Insomnia has also been linked as a symptom to several mental illnesses. According to the several published studies, more than 50% of the insomnia cases are linked to anxiety, depression, or other psychological stresses. For example, obsessive compulsive disorder and post-traumatic stress disorder are both associated with difficulty falling asleep.
The relationship between sleep and depression is complex. Recent research has indicated that depressive symptoms may decrease once insomnia has been effectively treated and sufficient sleep restored.
Lack of sleep can increase the risk for anxiety disorders as well as worsen preexisting anxiety symptoms. Comparatively, anxiety can also contribute to disturbed sleep. People who have higher levels of anxiety may have trouble falling and and staying asleep due to excessive worrying.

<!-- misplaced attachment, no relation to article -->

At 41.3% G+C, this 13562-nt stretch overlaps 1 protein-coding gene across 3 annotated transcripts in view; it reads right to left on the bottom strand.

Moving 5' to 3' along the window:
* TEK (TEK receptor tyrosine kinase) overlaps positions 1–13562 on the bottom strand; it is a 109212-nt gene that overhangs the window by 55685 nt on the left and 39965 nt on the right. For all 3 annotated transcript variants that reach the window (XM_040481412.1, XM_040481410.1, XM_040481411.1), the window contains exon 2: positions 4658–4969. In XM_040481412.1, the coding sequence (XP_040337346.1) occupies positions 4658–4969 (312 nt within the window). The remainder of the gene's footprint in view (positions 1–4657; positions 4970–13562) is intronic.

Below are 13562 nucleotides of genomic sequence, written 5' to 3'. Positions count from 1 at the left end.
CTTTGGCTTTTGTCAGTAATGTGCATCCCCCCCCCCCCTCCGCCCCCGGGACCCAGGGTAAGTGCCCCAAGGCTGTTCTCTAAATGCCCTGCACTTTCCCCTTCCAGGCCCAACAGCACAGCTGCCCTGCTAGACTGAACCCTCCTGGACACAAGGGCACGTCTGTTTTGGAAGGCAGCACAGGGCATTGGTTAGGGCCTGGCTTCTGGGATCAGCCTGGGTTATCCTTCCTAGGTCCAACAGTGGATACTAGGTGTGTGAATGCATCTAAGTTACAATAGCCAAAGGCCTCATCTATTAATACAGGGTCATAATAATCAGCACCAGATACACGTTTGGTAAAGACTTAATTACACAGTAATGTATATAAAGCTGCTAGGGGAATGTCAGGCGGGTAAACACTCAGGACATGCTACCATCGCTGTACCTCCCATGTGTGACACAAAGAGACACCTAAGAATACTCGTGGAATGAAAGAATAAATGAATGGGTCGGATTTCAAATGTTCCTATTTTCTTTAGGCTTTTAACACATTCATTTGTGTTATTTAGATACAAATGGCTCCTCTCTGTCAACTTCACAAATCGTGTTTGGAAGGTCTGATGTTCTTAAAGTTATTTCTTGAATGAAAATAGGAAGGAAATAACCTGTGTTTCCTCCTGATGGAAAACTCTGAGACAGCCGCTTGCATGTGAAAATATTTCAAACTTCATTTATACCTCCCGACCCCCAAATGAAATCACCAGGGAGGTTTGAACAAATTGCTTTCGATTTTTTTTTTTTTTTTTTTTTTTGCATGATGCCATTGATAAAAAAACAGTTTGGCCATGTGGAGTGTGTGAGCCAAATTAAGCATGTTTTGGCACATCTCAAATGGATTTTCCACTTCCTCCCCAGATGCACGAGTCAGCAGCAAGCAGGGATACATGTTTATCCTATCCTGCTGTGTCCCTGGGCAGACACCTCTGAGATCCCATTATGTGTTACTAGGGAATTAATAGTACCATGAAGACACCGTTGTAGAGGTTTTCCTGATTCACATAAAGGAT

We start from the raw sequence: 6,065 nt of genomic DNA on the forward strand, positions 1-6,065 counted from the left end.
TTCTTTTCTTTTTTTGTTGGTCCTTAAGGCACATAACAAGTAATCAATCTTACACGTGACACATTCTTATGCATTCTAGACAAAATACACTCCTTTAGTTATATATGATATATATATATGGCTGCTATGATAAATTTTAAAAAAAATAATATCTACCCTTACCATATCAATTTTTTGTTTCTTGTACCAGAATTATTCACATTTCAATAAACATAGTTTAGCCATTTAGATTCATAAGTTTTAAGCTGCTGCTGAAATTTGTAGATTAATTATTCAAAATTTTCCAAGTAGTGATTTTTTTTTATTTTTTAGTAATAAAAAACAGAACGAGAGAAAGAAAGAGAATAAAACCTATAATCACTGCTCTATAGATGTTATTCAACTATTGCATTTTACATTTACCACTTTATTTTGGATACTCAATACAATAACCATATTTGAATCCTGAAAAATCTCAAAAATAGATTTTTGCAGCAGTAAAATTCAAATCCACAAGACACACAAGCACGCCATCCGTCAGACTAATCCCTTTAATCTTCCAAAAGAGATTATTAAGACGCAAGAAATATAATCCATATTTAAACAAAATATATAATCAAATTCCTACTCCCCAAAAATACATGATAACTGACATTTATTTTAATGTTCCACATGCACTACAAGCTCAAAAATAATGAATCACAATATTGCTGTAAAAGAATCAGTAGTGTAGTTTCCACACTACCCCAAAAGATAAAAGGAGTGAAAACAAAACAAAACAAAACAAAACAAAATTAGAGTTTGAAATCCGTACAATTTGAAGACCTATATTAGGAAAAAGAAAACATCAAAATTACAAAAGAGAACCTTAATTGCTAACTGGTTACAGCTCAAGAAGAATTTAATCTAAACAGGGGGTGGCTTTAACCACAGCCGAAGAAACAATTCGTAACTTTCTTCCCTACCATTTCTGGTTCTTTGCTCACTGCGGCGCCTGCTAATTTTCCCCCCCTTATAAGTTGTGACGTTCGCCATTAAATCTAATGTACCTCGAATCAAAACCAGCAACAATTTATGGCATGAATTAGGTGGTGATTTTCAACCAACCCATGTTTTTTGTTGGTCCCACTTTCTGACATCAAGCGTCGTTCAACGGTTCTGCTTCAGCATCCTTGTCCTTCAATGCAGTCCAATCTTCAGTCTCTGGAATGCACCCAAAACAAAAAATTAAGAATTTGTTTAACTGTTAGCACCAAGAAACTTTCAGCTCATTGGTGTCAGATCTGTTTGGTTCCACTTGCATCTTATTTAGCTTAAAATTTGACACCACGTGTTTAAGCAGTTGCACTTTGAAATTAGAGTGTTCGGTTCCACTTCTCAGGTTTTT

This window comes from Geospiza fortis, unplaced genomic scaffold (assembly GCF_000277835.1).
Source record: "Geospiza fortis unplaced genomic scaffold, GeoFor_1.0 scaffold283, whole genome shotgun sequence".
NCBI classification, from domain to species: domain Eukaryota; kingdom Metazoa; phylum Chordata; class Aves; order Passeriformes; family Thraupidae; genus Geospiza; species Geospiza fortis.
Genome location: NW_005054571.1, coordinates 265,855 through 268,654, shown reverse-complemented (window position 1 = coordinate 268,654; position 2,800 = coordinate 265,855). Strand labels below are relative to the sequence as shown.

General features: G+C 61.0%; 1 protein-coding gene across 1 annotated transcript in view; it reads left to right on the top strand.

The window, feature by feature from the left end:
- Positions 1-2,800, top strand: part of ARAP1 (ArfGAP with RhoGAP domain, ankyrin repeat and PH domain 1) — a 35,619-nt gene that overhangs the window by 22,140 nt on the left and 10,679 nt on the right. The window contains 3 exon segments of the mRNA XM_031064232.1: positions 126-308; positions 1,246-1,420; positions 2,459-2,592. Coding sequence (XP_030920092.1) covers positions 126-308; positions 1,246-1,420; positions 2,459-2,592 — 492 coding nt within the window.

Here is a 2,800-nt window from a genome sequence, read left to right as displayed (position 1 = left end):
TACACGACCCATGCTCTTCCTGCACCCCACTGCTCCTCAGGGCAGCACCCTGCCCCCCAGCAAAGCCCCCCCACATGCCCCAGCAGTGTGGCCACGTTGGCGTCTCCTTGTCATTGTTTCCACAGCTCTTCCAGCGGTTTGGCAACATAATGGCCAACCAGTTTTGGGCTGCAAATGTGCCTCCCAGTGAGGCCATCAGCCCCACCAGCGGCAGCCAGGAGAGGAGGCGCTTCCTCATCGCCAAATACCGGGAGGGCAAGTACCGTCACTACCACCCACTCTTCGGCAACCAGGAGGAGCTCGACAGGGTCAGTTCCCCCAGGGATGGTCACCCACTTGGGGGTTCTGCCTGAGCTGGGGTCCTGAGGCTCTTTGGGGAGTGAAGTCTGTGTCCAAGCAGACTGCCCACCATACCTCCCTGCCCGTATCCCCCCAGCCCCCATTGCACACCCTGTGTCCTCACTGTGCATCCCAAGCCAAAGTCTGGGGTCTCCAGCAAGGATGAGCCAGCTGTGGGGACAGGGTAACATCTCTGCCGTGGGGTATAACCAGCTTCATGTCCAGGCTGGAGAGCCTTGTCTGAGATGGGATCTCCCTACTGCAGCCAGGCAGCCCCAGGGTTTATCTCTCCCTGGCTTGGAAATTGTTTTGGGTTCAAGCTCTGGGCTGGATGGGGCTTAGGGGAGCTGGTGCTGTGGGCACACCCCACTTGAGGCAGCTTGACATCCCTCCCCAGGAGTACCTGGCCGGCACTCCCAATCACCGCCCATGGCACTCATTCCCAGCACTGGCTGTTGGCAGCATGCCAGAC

Insomnia can contribute to increasing stress levels as decreases in sleep can affect mood making individuals more irritable, short-tempered and easily frustrated. Comparatively, increases in stress levels can also cause sleep problems by causing the body to function in a state of hyperarousal, impacting the ease to fall asleep and stay asleep.
While sleep problems are common in patient’s who have Alzheimer’s, there is also evidence that sleep problems may also be an indicator of early disease. One study done including 145 volunteers of 45 to 75 years of age found that participants with lower sleep efficiency ( a measure of how much time in bed is spent asleep) showed that those with a sleep efficiency lower than 75 percent were five times more likely to have preclinical Alzheimer’s disease.
- Insomnia. National Sleep Foundation.
- Ju Y-ES. Sleep Quality and Preclinical Alzheimer Disease. JAMA Neurology.
- Harvard Publishing. Sleep and mental health.
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SPEAK TO YOUR DOCTOR IF INSOMNIA MAY INTERFERE WITH YOUR LIFE.